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Luis Chanaga Discusses Transformational Leadership – Ways to Inspire Positive Change within Organizations

Luis Chanaga

Luis Chanaga is a business leader who is passionate about inspiring change within organizations. In the following article, Luis Chanaga discusses just that – the various ways businesses can inspire positive change.

To those not particularly well-versed in leadership strategy, the concepts of transactional and transformational leadership may sound closely linked. In reality, however, only one of these common leadership techniques wields the power to inspire positive change within business, social, or political organizations.

While transactional leadership typically focuses on positive and negative reinforcement to keep things running as usual, transformational leadership inspires change among participants at all levels. Transformational leaders use their innate stability and agreeability to empower others to adopt new modes of thought.

Luis Chanaga says that, although simple when taken at face value, these two leadership forms deserve greater analysis for budding leaders to truly understand why only transformational leadership will suffice for the long-term benefit of their organization.

Transactional vs. Transformational Leadership

Whereas transformational leaders often manage their organizations with an eye toward tomorrow, transactional leaders focus on maintaining the status quo of today. Leaders who lean toward transactional management styles exhibit a few readily identifiable personality traits and behaviors, such as:

  • Reinforcing successful performance with positive rewards
  • Punishing poor performance or failure with negative consequences
  • A tendency toward micro-management to ensure specific outcomes
  • Emphasizing completion of specific tasks rather than promoting new ideas

By contrast, Luis Chanaga explains that transformational leaders concern themselves less with micro-managing their employees or followers and instead promoting the concepts of change while encouraging others to try their own hand at seeking solutions. Rather than lead by instruction, they prefer to lead by example through their exhibition of five key traits.

Five Personality Traits of Transformational Leaders

Leaders who simply act in the way they think a transformational leader should act will typically not inspire positive change with effective results. To loosely paraphrase Gandhi, transformational leaders must embody the attitudes they wish to cultivate among their followers—they must be the change they wish to see.

Luis Chanaga says that those who practice transformational leadership most effectively often embody natural personality distinctions developed throughout the course of a lifetime. However, those who wish to develop their own ability to spark change in others may still begin by focusing on a series of personality traits commonly known as the Big Five:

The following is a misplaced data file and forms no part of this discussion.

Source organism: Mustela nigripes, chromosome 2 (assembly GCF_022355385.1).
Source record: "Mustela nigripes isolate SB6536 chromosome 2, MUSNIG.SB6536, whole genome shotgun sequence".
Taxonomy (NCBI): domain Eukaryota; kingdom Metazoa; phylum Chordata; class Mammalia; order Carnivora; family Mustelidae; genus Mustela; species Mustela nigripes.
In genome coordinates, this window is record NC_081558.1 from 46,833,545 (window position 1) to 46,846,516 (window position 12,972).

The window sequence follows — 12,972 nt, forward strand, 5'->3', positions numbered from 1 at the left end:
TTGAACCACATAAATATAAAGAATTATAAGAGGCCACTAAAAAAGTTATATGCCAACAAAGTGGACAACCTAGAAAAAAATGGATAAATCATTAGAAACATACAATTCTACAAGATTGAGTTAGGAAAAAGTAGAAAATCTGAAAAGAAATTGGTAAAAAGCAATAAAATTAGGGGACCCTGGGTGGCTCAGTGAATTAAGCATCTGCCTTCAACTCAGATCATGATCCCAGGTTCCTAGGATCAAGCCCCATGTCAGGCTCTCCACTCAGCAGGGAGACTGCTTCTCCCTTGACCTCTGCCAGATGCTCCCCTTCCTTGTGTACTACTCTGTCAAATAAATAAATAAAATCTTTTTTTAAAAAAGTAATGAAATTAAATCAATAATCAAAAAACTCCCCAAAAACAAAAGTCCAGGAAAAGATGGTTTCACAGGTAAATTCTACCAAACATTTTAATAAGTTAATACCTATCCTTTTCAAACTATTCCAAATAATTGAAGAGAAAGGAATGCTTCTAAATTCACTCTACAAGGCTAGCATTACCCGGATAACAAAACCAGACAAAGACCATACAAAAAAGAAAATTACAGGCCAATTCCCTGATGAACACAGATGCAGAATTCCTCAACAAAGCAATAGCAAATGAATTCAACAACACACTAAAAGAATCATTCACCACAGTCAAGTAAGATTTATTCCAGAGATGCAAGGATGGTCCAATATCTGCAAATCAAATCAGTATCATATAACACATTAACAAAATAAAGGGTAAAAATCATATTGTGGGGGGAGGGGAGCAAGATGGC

Openness to Experience – A sense of curiosity combined with a healthy imagination
Extraversion – The ability to speak openly with others without losing energy
Agreeableness – The desire to support others in the spirit of cooperation
Conscientiousness – A habit of reliably keeping one’s word when given
Emotional Stability – Strength to keep negative emotions from affecting performance

Adapted from the Five Factor Model of Personality often used to assess various combinations of personality traits, Luis Chanaga says that this adjusted list accounts for the qualities most commonly shared among transformational leaders. While not all leaders will embody each trait equally, possessing some degree of each can make it much easier to inspire change in others.

How Transformational Leaders Inspire Positive Change

As previously noted, Luis Chanaga explains that transformational leaders typically lead by example. Their curiosity and openness to experience enables them to not only instruct their disciples in new ways of thinking, but to actively model these forward-thinking attitudes themselves. In short, they sell organizations on the value of transformation by simply being transformative.

Combining openness with agreeableness and extraversion, transformational leaders inspire change by operating outside of their own immediate circle. As noted in Harvard Business Review, leaders who lack inside knowledge regarding the attitudes of those outside their own inner circle are less likely to identify where change is met with the most resistance.

Transformational leaders then go beyond simply recognizing the attitudes of their associates and actively seek to empower them. If employees have their own ideas on how to foster creativity or promote positive growth, transformative superiors will give them the space and support they need in order to flesh those ideas out more fully.

Finally, Luis Chanaga says that having developed knowledge of the attitudes and core strengths of their followers, they share their leadership role by allowing others to take point when it most benefits the change they wish to cultivate. In short, they value the promotion of change above the protection of their own ego. For some leaders, this requires greater emotional stability than any other step.


At its best, Luis Chanaga says that transformational leadership is more than simply a leadership style or management technique. It is a way of being that forward-thinking leaders choose to model for and share with others. This promotes positive change not only within the organization as a whole, but also within employees and stakeholders who learn to embrace the same qualities demonstrated by transformative leaders.